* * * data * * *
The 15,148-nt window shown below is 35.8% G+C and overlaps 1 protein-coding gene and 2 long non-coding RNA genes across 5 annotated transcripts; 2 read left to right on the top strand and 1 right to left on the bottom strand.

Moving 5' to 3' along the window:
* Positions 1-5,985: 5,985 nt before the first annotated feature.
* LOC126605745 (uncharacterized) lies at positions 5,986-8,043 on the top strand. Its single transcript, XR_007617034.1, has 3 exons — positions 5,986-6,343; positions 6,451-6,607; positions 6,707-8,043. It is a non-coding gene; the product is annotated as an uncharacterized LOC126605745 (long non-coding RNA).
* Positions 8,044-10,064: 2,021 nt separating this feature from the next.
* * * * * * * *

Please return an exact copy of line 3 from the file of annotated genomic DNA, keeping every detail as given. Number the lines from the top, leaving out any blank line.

* Positions 1-5,985: 5,985 nt before the first annotated feature.